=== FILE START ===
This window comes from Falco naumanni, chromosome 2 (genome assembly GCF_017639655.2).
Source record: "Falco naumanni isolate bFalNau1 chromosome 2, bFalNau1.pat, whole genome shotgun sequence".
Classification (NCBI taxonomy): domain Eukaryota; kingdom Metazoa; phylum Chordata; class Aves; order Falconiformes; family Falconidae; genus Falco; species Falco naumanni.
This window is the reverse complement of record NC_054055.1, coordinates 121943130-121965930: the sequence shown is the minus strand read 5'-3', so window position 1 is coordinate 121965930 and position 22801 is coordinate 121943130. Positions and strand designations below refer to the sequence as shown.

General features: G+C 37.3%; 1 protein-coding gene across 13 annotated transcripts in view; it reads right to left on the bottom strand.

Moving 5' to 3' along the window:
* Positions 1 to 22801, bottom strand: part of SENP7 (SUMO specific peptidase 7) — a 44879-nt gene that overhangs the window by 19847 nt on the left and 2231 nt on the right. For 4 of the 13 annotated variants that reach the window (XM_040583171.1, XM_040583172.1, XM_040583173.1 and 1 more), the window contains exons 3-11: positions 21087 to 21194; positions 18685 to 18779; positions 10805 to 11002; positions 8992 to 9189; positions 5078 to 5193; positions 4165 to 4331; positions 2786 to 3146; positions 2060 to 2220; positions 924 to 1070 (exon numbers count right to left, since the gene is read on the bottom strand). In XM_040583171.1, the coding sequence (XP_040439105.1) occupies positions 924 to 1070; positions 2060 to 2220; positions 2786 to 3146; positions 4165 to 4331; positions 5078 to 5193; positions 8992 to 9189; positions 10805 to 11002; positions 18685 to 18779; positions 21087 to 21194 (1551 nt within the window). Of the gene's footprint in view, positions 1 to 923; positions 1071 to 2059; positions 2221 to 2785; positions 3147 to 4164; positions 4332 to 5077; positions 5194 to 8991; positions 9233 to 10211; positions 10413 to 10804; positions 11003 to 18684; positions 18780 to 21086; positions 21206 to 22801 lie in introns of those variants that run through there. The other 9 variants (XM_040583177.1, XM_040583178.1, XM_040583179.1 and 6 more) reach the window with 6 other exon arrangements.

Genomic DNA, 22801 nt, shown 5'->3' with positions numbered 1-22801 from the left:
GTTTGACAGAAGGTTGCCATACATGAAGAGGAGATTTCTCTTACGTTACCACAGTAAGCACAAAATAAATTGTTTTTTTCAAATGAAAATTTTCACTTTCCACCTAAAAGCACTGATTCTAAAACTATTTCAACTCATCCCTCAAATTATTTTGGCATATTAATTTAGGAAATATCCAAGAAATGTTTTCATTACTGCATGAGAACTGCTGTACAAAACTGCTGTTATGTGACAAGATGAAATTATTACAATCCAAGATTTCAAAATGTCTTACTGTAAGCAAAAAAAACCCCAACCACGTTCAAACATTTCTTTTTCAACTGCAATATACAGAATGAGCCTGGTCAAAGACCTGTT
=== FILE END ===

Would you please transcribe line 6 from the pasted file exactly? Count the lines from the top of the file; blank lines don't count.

Moving 5' to 3' along the window: